I do believe that your friend might not have had an idea about Rice or Powell. It’s rarely surprising to find people being driven by the crowd regardless of where the crowd is headed or why it’s doing so… sort of just to be part of something bigger, no matter what that represents. I guess that’s why blogs like yours are necessary to make people constantly think and question.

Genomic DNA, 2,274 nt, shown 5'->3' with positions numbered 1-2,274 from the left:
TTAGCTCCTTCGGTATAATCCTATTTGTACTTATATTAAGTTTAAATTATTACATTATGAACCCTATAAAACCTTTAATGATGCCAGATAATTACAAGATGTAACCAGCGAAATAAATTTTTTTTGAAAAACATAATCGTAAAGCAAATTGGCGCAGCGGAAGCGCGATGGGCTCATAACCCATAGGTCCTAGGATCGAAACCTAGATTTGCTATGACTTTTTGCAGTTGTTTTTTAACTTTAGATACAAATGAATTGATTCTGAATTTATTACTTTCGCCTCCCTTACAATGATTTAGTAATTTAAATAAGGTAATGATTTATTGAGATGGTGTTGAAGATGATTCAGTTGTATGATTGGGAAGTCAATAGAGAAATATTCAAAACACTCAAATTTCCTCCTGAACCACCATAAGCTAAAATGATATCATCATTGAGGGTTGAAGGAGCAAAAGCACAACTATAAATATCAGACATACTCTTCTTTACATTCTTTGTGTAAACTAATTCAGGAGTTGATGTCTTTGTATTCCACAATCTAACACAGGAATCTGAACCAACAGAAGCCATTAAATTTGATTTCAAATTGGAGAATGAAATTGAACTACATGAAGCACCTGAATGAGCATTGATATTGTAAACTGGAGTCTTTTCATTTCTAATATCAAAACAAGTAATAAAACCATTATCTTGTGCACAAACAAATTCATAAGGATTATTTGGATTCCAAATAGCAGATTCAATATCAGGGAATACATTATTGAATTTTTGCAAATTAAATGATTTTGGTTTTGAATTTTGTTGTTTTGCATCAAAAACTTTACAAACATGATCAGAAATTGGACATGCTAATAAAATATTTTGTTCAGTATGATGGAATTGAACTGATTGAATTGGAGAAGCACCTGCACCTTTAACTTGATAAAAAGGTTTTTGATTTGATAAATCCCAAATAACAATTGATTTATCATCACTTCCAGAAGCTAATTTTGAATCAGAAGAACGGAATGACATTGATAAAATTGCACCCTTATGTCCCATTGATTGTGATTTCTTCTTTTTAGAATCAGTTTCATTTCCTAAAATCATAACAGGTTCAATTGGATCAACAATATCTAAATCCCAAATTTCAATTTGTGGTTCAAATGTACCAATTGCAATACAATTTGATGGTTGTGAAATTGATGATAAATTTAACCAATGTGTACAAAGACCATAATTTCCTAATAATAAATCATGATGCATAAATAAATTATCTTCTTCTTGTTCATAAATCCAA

In regards to your believe that Obama’s possibilities might not have been so great if it wasn’t for the fact that he is coming after Bush does have a point. I don’t know if you’ve had a chance to read his books, but what you see in there is ’straightforwardness’ and a ‘truthfulness’ that is rare, especially in the world of politics. I believe he has the integrity to play it as cleanly as possible. And if he wins ( even though we should never underestimate McCain and the republicans of this nation) he will represent something broader, a step forward for millions of millions of minorities, especially for African Americans. Issues of race in the US is very real, it’s something many struggle with in a day to day basis, so to see a black man ( even though Obama is many things, and the color of his skin being among the least of them) in the White house represents a step forward. Given the fact that he turned out to a bit different of the ‘usual Washington politicians we are use to’ is an enormous plus.